Exploring effective means for handling food waste

Food waste has become a serious emerging global concern due to the quantity being wasted, and the use of landfills for disposal. There is an urgent need to identify alternative solutions for handling large quantities of food waste. Composting, anaerobic digestion, as well as biochemical and thermochemical conversions are several options. When using biochemical conversion, two bottlenecks remain – carbon conversion efficiency and disposal of the residual waste. Could pretreatment of food waste before platform conversion be a solution?

A new paper in the Journal of Environmental Engineering, “Optimization of Thermal Pretreatment of Food Waste for Maximal Solubilization,” explores pretreatment techniques. Authors Weilan Zhange, Huimin Cao, and Yanna Liang look to close the knowledge gaps in order to obtain optimal conditions for pretreatment. Read more in the abstract below or find the full paper in the ASCE Library.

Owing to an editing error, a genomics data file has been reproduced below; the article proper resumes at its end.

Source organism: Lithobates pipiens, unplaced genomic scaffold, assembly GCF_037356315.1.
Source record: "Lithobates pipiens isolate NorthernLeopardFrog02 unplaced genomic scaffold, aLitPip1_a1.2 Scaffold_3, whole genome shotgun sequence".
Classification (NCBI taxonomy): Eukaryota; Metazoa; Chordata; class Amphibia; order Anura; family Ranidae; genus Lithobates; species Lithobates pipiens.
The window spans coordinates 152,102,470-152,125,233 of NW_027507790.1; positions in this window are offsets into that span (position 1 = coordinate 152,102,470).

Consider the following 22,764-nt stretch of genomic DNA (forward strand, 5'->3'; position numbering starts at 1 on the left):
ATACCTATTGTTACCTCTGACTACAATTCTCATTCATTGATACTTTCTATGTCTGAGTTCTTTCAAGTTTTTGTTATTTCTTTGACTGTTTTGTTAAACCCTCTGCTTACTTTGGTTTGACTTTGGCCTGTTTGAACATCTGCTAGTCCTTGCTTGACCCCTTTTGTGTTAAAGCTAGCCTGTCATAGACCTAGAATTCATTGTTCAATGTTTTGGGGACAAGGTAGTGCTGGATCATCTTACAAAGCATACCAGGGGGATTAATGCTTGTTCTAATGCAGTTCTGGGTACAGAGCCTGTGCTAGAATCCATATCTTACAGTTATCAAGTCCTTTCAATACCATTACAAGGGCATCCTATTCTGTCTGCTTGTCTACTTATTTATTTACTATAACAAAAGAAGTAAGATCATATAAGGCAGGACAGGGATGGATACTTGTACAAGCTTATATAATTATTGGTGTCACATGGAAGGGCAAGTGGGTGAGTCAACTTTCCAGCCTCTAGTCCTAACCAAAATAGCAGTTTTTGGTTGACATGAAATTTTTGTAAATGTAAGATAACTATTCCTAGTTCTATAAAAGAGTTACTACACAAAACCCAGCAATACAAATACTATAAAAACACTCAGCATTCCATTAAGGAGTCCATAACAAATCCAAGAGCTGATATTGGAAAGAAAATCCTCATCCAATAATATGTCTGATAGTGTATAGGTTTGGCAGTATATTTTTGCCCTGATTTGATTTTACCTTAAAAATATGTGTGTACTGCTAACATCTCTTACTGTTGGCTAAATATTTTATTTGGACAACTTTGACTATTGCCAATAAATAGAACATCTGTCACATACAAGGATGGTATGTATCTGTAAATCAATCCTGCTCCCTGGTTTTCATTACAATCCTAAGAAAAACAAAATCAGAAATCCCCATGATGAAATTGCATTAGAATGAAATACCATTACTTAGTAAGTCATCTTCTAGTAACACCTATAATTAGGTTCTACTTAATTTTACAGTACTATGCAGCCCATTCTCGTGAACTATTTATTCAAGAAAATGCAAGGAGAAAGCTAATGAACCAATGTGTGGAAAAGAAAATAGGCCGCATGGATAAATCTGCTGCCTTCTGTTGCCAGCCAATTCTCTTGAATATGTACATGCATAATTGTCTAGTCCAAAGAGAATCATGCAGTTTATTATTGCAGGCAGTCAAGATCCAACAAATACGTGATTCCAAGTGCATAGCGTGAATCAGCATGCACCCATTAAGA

Food waste has become an increasing concern across the globe. Anaerobic digestion (AD) has been recognized as an effective approach for handling this waste while generating biogas. AD’s performance could be enhanced by improving the carbon conversion efficiency and leading to the lowest amount of residuals possible. For this purpose, various pretreatment approaches have been investigated. This study focuses on optimizing thermal pretreatment of food waste. In particular, three parameters, namely temperature, treatment time, and total solid content, were evaluated statistically for their effects on the increase of soluble chemical oxygen demand (SCOD). It was found that temperature and time had statistically significant impacts on the SCOD increase compared with the untreated controls. The optimal condition of 170°C, 60 min, and 118  g/L solid content led to a 1.92-fold increase of SCOD. After a 5-day fermentation, the pretreated slurries produced 17.1  g/L of volatile fatty acids. Results from this study could be used at large scale for pretreating food waste before AD for producing biogas or other valuable products.

Read the full paper in the ASCE Library: https://doi.org/10.1061/(ASCE)EE.1943-7870.0001869

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